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Goals for Today

Goals for Today

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Goals for Today

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Presentation Transcript

  1. Goals for Today understand “free speech” in Internet context understand it as a policy issue in its own right understand some of the arguments on either side AND CONSIDER why it’s become such a big issue for Internet users how this issue fits with the “netizen” outlook

  2. Agenda for Today Brief introduction to freedom of expression Quotation exercise Report back and discussion

  3. Groundrules We are not trying to resolve the free speech debate. Some material we discuss today will be offensive. Focus on identifying the full range of views, not just your own.

  4. Free Speech: Background 1643: poet John Milton publishes Areopagitica Presented arguments in favor of tolerance, including: more information makes for better choices more information helps us use and improve our minds repression doesn’t make ideas go away

  5. Free Speech: Background Later theorists: John Locke John Stuart Mill “classical liberalism”: individuals have certain inalienable rights Rights include freedom of expression

  6. Free Speech: Constitutions Canadian charter of rights and freedoms: Clause 2. “Everyone has the following fundamental freedoms: …b) freedom of thought, belief, opinion and expression, including freedom of the press and other media of communication” US First Amendment: “Congress shall make no law respecting an establishment of religion, or prohibiting the free exercise thereof; or abridging the freedom of speech, or of the press; or the right of the people peaceably to assemble, and to petition the government for a redress of grievances.”

  7. Quotation Exercise • 1 quotation per group • Take notes and • Explain the quotation in your own words. What is the point the author is making? • What free speech issues are raised in this quotation? • Can you identify any problems or weaknesses?

  8. Group 1 • “[T]here is something importantly new about the Internet. It provides, at least potentially, a far more direct and undistorted reflection of social norms, thoughts, prejudices and attitudes than any previous medium has been able to….Internet freedom…is worth defending precisely because it does facilitate that mirroring, even at the cost of giving expression to ‘sociopathic fantasies’. - Newey, pp. 14-15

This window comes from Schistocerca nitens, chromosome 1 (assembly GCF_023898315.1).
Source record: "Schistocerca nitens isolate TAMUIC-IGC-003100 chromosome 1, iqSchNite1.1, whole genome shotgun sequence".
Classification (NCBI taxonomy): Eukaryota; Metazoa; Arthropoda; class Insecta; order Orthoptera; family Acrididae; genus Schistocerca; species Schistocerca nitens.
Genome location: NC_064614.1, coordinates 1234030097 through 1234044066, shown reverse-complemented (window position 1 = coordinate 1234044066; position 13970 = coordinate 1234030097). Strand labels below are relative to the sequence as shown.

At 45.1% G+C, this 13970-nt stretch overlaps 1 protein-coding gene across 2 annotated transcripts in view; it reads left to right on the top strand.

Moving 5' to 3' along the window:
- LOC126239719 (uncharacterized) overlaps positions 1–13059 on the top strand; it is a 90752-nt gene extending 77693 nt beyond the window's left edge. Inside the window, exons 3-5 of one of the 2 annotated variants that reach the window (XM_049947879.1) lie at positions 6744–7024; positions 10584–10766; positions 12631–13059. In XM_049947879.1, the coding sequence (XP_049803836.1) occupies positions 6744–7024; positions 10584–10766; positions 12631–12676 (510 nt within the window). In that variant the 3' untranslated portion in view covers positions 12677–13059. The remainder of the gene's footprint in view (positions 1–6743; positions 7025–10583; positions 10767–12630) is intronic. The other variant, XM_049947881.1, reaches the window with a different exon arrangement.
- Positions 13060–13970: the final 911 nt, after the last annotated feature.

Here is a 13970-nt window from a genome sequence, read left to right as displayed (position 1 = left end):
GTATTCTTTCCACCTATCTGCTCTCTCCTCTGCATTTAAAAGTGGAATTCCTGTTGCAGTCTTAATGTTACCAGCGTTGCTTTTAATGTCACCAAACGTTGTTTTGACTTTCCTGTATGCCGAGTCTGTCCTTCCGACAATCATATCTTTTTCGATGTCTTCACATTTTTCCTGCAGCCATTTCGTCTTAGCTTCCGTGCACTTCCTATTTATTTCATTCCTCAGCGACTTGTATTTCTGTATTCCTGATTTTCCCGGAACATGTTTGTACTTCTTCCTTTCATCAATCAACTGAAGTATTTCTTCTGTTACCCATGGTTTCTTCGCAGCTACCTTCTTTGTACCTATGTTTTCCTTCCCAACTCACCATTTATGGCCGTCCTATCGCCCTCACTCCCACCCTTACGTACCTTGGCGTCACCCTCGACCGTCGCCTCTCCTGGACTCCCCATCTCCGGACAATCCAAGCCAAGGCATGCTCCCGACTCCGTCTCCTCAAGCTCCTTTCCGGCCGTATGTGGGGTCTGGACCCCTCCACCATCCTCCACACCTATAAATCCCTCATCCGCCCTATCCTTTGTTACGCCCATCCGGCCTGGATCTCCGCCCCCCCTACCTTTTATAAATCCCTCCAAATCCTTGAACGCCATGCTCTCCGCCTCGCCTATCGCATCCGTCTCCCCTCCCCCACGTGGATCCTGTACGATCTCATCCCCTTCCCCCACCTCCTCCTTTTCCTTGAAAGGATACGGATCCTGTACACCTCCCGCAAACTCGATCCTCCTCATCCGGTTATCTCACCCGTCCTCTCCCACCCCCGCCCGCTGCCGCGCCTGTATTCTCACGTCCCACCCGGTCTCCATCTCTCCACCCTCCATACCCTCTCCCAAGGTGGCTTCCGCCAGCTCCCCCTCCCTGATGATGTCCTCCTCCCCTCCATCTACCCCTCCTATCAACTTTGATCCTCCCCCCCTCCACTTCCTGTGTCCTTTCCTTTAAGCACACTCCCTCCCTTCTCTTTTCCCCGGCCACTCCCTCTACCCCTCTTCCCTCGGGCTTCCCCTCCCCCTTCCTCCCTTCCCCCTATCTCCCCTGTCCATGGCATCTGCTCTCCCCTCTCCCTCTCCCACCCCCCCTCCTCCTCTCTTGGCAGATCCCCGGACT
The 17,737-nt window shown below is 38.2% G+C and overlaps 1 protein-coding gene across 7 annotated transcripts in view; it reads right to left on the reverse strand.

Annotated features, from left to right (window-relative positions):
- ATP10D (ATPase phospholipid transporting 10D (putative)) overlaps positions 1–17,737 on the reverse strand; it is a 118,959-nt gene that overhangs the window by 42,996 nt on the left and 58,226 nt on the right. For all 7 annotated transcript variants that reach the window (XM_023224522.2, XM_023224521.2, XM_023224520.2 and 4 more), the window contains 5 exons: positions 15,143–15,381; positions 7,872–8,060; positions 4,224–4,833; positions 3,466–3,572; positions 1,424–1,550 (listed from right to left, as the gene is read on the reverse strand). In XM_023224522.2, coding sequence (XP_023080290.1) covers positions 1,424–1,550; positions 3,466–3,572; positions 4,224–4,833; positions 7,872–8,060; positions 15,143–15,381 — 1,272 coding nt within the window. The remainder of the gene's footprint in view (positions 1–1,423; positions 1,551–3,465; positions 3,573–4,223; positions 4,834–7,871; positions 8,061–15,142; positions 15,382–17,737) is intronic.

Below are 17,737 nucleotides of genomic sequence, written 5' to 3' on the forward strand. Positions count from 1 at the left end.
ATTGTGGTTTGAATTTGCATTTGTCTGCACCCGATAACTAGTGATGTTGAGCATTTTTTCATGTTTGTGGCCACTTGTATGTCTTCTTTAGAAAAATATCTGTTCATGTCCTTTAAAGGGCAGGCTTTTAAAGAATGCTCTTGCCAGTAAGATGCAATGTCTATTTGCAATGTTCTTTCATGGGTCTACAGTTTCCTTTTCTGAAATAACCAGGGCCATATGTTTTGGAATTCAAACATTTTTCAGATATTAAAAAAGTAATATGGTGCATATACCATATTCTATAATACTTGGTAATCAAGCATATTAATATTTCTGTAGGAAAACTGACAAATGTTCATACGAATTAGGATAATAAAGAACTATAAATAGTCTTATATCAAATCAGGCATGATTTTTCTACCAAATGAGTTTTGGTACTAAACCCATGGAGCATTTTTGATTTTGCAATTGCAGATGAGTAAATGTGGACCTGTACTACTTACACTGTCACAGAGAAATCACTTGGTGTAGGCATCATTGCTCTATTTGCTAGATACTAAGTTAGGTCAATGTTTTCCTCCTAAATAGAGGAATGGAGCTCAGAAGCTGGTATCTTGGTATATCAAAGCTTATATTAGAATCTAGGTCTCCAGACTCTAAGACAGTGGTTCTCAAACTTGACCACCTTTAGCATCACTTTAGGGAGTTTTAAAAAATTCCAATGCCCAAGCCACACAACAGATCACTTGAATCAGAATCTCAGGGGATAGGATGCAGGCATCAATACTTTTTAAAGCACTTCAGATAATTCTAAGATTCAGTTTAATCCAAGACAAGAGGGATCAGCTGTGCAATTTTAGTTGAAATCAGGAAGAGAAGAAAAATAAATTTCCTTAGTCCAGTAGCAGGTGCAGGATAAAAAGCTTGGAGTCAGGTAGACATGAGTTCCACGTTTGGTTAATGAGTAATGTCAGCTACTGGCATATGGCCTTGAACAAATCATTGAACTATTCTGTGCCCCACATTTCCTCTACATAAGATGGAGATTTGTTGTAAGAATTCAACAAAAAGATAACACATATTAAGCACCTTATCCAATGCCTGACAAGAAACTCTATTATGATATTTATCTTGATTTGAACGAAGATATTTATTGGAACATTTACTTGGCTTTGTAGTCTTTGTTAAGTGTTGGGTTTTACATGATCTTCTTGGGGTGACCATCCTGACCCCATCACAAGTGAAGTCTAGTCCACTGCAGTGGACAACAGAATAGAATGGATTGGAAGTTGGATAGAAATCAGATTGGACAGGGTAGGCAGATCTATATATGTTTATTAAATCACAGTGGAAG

9. Group 2 • “[T]he Internet deserves a wider margin of licence than we would be happy to allow in newspapers or on television.” - Newey, p. 15

  10. Group 3 • “[T]he Internet challenges us to revise our notion of censorship itself, by giving the user and reader the power and responsibility to decide what he or she wants to access and what to block.” - Newey, p. 15

  11. Group 4 • “Questions of offence and harm are important questions. Is causing offence sufficient to justify restrictions on freedom of expression, on the Internet or anywhere else? On the one hand, the idea that expression causes actual harm would appear to provide a stronger justification for restricting that expression than mere offence. On the other, it is always going to be harder to prove the existence of actual harm than it is to prove the existence of offence.” - Newey, p. 24

  12. Group 5 • “Speech does not cause sexism, or racism, or homophobia, and nor, in any real sense, does it perpetuate them.” - Newey, p. 26

  13. Group 6 • “The problem remains, however: what kind of self-regulation will be both effective in protecting users from unwanted material while retaining the widest possible scope for free expression on the Internet?” - Newey, p. 36

  14. Group 7 • “CMU casts a long shadow in cyberspace. It was one of the first universities to join the Arpanet (the precursor to the Internet) and the first to wire up its dorms….Using the computer networks to spread the word and muster support, the students quickly organized a ‘Protest for Freedom in Cyberspace’ that drew 350 students and faculty members.” - Elmer-Dewitt, p. 260

  15. Group 8 • “[T]o what extent can the operators of interactive media be held responsible for the material that moves through their systems? Are they common carriers, like the phone companies, which must ignore the content of the messages? Are they like TV stations, whose broadcasts are monitored by the government for fairness and suitability? Or are they like bookstores, which the courts have ruled can’t be expected to review the content of every title on their shelves?” - Elmer-Dewitt, p. 260

  16. Group 9 • 9. “A library free from government control is an essential component of a vibrant university. As technology changes the ways in which we store and access information, it seems beyond dispute that the digital library of the next century will bear far greater resemblance to the Internet than to today’s brick and mortar constructs. As the technology changes, it is essential that we not lose sight of core principles of academic freedom.“ - ACLU Letter to CMU, p. 267

  17. Discussion